Poverty is Real

I’d like to devote this blog post to a non-profit organization that’s close to my heart: Poverty is Real. I’m on the board of this organization, and was thrilled when my friend and former co-worker Mike Killeen asked me to be a part of this group as it was being formed last spring.

The idea behind Poverty is Real (PIR) is to help communities fight poverty at a local level by utilizing resources that are already in place. In short, PIR chooses a city, partners with an established non-profit in that city that’s already helping to alleviate poverty and homelessness, and then puts on a concert (or concert series), donating all funds raised to the partner non-profit. We believe that great music and strong communities can join forces to help create significant change in communities across America.

Our first concert series — last June in Decatur, Georgia, where PIR is based — was a huge success. We held a two-night concert series at Eddie’s Attic and raised $6,500 that went to Decatur Cooperative Ministry to prevent and reverse homelessness in Decatur.

Next up was an Athens show at the 40 Watt Club last December, where we partnered with a wonderful organization called Whatever It Takes (WIT). WIT’s mission is to fight poverty with education, and they have a goal to ensure that, by July 1, 2020, all Athens-area schoolchildren will be on track to graduate from a post-secondary school. The PIR show in December raised $7,500 to be infused directly back into the Athens community via WIT.

All this success wouldn’t be possible, of course, without the support of the incredible musicians who have donated their time, talent, and recordings to PIR. We’ve had the pleasure to feature Matthew Kahler, Trances Arc, Rebecca Loebe, The Bitteroots, Arlington Priest, Lindsay Rakers Band, Maria Gabriella Band, Ryan Flanagan, Mike Killeen, and Besides Daniel at our inaugural two-night concert series in Decatur. A few months later, Futurebirds, Patterson Hood, Claire Campbell, Woodfangs, and My Cousin, The Emperor, graced us with their music at the Athens show at the 40 Watt.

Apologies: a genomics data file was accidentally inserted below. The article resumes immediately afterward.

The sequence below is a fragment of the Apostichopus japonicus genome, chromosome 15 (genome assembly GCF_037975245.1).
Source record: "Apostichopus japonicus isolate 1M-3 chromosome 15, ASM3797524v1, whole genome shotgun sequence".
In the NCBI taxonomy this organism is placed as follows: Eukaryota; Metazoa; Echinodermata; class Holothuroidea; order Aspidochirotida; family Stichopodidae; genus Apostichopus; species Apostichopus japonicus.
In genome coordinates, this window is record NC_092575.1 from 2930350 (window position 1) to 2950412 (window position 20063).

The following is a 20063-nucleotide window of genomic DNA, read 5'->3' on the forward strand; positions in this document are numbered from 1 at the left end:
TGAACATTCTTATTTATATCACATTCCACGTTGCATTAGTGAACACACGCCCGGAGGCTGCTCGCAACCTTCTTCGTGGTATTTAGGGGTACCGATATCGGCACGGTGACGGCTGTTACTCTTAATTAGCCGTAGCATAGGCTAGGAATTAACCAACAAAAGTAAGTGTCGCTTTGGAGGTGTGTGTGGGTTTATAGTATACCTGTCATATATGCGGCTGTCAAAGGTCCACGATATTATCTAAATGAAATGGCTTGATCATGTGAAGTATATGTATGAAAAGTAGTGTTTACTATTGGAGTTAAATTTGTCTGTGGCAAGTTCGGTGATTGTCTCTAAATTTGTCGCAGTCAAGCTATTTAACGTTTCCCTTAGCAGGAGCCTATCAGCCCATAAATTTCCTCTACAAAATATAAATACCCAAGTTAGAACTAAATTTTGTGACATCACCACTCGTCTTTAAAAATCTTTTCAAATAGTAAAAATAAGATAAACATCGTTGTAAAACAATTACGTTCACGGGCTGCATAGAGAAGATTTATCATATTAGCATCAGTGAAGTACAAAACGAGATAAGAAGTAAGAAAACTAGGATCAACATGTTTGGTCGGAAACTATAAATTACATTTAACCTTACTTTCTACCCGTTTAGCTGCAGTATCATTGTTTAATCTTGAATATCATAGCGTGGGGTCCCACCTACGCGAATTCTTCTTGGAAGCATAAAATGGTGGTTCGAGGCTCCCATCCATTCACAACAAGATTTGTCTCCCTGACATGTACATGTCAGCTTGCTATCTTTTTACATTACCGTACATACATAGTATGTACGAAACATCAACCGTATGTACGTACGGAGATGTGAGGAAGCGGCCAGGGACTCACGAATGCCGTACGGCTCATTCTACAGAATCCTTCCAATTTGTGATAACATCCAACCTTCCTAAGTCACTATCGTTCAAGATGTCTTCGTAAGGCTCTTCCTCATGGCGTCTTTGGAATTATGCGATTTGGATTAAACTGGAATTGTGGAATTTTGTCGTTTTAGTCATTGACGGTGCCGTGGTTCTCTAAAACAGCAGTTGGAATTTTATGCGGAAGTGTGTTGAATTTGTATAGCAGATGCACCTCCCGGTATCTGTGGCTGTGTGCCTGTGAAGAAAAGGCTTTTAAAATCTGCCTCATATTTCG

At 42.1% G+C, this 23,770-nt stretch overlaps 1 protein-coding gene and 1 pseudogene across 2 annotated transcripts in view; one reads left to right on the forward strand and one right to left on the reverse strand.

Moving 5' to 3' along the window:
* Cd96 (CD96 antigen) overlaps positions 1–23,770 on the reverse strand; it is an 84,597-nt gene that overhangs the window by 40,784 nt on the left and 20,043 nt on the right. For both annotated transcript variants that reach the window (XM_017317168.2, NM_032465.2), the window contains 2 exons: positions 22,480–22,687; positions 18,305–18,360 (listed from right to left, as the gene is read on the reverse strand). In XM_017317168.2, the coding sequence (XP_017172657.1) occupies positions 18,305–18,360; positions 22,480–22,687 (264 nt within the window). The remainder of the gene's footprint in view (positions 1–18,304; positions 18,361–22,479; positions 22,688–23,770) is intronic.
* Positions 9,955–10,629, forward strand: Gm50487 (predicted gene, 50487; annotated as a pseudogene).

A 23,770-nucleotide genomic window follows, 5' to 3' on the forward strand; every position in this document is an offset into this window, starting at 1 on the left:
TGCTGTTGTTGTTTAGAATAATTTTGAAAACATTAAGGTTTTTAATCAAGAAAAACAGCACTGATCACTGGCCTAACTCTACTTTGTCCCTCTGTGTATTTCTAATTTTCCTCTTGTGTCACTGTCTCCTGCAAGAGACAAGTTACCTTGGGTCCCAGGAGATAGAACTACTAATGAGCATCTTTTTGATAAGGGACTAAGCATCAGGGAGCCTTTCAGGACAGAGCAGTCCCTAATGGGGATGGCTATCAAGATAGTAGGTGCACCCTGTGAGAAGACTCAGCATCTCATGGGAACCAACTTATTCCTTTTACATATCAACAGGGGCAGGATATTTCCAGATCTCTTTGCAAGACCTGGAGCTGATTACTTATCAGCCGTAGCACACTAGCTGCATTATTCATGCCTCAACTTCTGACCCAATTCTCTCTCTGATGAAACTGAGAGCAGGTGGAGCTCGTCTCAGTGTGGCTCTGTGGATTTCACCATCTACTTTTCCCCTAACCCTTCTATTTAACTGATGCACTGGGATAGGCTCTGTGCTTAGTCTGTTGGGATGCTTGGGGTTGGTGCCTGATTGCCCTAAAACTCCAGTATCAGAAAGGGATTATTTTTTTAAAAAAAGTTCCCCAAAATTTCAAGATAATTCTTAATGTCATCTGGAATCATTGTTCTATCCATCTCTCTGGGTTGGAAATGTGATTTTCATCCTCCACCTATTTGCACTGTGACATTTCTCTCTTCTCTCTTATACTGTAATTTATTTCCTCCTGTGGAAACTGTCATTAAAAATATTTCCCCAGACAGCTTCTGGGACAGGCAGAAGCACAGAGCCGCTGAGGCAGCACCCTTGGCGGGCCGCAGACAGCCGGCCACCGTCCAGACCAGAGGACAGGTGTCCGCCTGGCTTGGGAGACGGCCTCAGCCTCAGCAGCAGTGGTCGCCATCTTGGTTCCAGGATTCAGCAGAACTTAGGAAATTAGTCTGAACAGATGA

We hope to use the momentum we gained in 2011 to make 2012 even more successful, and have shows in the works for Asheville, Decatur, and Nashville.

A recent development is the start of a PIR e-newsletter, so I’d encourage you to sign up for that if you’d like to receive periodic email updates about PIR. Additionally, we’re always looking to grow our Facebook fan base, so please “like” us on Facebook. That way, you’ll be connected to the organization and know when a show is headed your way.

Thank you to all who have already helped to support Poverty is Real, and here’s to continuing to use great music to fight poverty in 2012 and beyond!

2 thoughts on “Poverty is Real

  1. Remember how much we read and traded books in KT? Here’s a book recommendation that’s connected to your post.

    I’m in the middle of a memoir about homelessness (Nick Flynn’s “Another Bullshit Night in Suck City”). It’s written from the perspective of an estranged son whose father spent much of his life on the streets and in jail. I had a chance to meet the writer last year, and his interest and activism in social issues is inspiring. The story’s been adapted for film and is coming out this spring. Very excited to see it.

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